5 of the world's best kebab joints
Kebabs: the food of ancient Ottoman emperors, Persian courts and, in recent times, inebriated persons.
In much of the Western world, particularly Europe, the kebab has become the must-have meal for all variety of people falling out of pubs and clubs between the hours of 11 p.m. and 5 a.m.
This couldn’t be further from the situation in the Middle East. Here, grilled meat served with salad and flatbread or rice is a meal for all the family.
Here’s where to find some of the world’s best kebabs.
1. Barbar in Beirut, Lebanon
Beirut is a cosmopolitan city where food standards are high.
When it comes to kebabs, Barbar is a Beirut institution. It’s a snack bar with branches throughout the city, but its flagship store is in trendy Hamra, where it takes up a whole block and overflows with customers night and day.
You can eat almost anything at Barbar and be happy, but the chicken shawarma is the tastiest pint-sized snack.
Marinated in spices including cardamom and cinnamon, the chicken is sliced off the rotating shawarma, laid in a piece of warm, fresh Lebanese bread with a smear of garlic paste and a pickle.
Barbar, Hamra, between Hamra main road and Emile Edde (leon) Street, Hamra, Beirut; +961 (0)1 747 721
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2. Öz Asmaalti Kebap & Döner Salon in Adana, Turkey
Looking for a town that's crazy about kebabs? Adana, in southern Turkey might be what you're craving.
Adana is famous for its spicy minced lamb kebab cooked on an iron skewer over an oak wood barbecue.
The kebab is brought to your table on flatbread that’s been collecting meat juices as it’s cooked. Charred tomato and pepper come alongside, as well as a tasty salad of onion, parsley and sumac.
To enjoy it like a local, you’ll need to crush the tomato and pepper with your fork, smear it onto some bread, add a little kebab, then top it with onion salad, roll it up and munch.
Öz Asmaalti Kebap & Döner Salon is the place for authentic Adana action.
Öz Asmaalti Kebap & Döner Salon, Kocavezir Mah, Pazarlar Cad. No:11, Kuruköprü, Seyhan, Adana; +90 (0)322 351 40 28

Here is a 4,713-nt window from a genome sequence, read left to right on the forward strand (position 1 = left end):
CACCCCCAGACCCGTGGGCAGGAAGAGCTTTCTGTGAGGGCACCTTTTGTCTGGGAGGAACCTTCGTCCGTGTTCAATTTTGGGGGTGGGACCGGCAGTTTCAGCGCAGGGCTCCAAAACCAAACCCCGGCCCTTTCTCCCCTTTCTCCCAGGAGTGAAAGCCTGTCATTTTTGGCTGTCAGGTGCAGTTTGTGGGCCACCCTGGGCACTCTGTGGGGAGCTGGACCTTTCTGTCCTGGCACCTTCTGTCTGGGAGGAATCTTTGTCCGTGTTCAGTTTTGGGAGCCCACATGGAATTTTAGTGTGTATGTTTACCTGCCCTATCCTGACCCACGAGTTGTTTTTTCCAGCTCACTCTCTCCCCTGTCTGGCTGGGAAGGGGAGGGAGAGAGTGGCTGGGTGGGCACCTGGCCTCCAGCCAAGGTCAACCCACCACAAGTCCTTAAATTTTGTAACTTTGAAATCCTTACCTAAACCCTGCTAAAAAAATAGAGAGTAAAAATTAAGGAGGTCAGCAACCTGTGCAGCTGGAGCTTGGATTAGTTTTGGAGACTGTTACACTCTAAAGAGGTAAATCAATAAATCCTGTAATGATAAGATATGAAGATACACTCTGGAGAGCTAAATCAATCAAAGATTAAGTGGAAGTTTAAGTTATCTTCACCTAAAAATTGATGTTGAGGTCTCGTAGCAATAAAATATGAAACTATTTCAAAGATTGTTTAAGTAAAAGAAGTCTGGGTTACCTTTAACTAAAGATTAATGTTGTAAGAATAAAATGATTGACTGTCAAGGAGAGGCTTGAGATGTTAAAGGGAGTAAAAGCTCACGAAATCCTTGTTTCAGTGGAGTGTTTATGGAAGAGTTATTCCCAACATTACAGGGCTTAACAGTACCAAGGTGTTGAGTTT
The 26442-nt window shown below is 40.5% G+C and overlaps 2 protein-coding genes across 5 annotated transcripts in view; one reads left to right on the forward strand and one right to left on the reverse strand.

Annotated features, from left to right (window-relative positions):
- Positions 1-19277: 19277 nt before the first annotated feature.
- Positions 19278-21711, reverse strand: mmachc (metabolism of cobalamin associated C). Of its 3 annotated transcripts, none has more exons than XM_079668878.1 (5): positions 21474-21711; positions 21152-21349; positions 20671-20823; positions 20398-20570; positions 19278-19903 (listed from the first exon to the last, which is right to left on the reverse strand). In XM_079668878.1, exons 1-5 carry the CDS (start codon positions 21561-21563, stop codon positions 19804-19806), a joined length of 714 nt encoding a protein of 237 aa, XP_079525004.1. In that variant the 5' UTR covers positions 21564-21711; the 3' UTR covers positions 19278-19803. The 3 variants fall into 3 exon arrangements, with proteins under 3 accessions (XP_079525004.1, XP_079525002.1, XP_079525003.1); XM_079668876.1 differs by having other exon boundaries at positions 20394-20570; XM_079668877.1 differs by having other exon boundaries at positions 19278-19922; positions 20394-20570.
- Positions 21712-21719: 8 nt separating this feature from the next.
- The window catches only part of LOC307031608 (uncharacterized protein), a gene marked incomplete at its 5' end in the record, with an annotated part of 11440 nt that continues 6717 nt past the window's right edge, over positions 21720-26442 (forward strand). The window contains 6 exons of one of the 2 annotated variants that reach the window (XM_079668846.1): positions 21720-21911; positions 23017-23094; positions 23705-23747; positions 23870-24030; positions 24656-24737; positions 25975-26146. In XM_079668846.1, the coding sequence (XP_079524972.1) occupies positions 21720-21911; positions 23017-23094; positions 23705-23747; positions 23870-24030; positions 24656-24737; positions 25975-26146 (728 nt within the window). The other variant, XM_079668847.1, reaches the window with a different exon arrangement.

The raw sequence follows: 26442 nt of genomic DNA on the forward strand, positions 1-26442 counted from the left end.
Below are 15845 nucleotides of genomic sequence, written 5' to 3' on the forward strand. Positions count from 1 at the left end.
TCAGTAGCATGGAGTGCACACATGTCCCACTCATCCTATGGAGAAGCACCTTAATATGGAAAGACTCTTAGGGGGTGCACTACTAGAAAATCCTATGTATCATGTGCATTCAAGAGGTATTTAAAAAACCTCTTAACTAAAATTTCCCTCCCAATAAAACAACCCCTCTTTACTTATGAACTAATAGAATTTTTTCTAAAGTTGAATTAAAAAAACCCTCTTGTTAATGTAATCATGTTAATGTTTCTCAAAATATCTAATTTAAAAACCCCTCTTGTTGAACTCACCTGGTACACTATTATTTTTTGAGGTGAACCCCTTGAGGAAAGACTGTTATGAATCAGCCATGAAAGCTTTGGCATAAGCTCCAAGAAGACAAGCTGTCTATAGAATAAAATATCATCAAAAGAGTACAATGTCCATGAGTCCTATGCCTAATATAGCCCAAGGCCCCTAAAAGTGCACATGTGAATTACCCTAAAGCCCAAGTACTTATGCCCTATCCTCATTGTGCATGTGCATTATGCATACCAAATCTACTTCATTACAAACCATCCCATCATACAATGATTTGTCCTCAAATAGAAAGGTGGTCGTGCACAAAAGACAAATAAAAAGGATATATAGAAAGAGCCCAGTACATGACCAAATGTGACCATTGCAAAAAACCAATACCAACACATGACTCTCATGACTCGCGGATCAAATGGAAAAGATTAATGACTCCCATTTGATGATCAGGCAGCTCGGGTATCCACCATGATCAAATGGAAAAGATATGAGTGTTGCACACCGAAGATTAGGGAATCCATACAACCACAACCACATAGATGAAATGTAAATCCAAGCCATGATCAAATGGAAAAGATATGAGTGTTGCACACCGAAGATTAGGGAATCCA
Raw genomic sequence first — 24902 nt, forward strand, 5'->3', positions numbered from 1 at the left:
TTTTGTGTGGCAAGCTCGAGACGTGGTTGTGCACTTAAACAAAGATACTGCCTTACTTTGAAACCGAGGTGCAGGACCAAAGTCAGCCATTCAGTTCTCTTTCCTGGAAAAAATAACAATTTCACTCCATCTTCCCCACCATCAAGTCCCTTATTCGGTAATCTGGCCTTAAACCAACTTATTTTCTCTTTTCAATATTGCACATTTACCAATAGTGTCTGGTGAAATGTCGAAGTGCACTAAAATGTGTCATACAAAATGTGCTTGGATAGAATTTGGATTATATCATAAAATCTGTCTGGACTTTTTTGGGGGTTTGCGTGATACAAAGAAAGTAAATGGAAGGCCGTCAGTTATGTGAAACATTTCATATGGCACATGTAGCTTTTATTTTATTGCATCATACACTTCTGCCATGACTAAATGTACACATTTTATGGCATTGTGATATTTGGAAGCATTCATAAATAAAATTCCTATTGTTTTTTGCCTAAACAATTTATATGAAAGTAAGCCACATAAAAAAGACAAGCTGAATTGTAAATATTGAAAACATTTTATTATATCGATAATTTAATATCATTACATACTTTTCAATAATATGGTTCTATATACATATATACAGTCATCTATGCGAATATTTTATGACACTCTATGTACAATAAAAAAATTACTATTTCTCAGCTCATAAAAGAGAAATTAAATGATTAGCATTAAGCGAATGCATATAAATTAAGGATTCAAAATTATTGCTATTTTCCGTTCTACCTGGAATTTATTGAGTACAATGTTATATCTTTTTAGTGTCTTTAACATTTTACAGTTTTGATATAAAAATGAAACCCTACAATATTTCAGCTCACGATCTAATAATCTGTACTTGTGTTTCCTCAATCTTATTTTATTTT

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3. Nagí in Abu Ghosh, Israel
In Israel, the kebab joint is one place where Jews and Arabs can agree on something: kebabs are good.
In the Arab village of Abu Ghosh, where residents became famous for their "hummus wars" with Lebanon, you’re guaranteed a plate of memorable meat.
At Nagí, chefs mix minced beef thigh with onion, parsley, pine nuts and a little fat before threading it onto an iron skewer.
It's cooked on a barbecue and served with rice or salad, a little pink on the inside.
Nagí, 4 Mahmoud Rashid St., Abu Ghosh; +972 (0)57 943 8242
4. Santorini and Kolonaki, Greece
The Greek island of Santorini is a place where all kinds of dreams come true -- especially kebab dreams. All across the island you can pick up snack-sized gyros for bargain prices.
Pork gyros is a favorite early lunch. The crispy outer layer of the gyros is shaved onto a warm pita, topped with tomato, a little onion and some creamy, sharp tzatziki. It’s presented with paprika-sprinkled fries sticking out the top.
The Souvlaki Stop on the Kamari Beach Promenade makes particularly good pork gyros.
The same goes for the souvlaki at Kalamaki Kolonaki in Athens. Halfway up the hill toward Mount Lycabettus, this charming little taverna has mastered the art of making street food look smart.
It's the kind of place where you can order a few chicken souvlaki and a potato salad and wait for everything good about Greece to come to you on a plate.
Kalamaki Kolonaki, Patriarchou Ioakim and Ploutarcho 32, Kolonaki, Athens; +30 (0)210 7218800
5. Salva Restaurant in Bijar, Iran
If you’ve been to Iran, you’ve likely eaten kebabs. In fact, that may be all you’ve eaten, such is the ubiquity of kababis, or kebab houses.
But never say you’re tired of Iranian food until you’ve been to Bijar, a town famed throughout the country for its succulent kebabs.
Kabab-e koobideh is minced lamb or beef, marinated in onion juices, spices and saffron. The meat is molded onto flat iron skewers, cooked over a fiery charcoal barbecue and served on top a mass of rice with a dollop of butter.
The side dishes make it magic. Raw onion, charred tomato, beetroot and even kiwi fruit must be eaten with the kebab to balance the meal, according to ancient Persian philosophy.
Being Iran, there’s every possibility that a stranger in the street might invite you to their home for dinner, in which case, you should say yes. Failing that, try Salva Restaurant.
Salva Restaurant, Shohada Street, Bijar; +98 (0)872 423 7331
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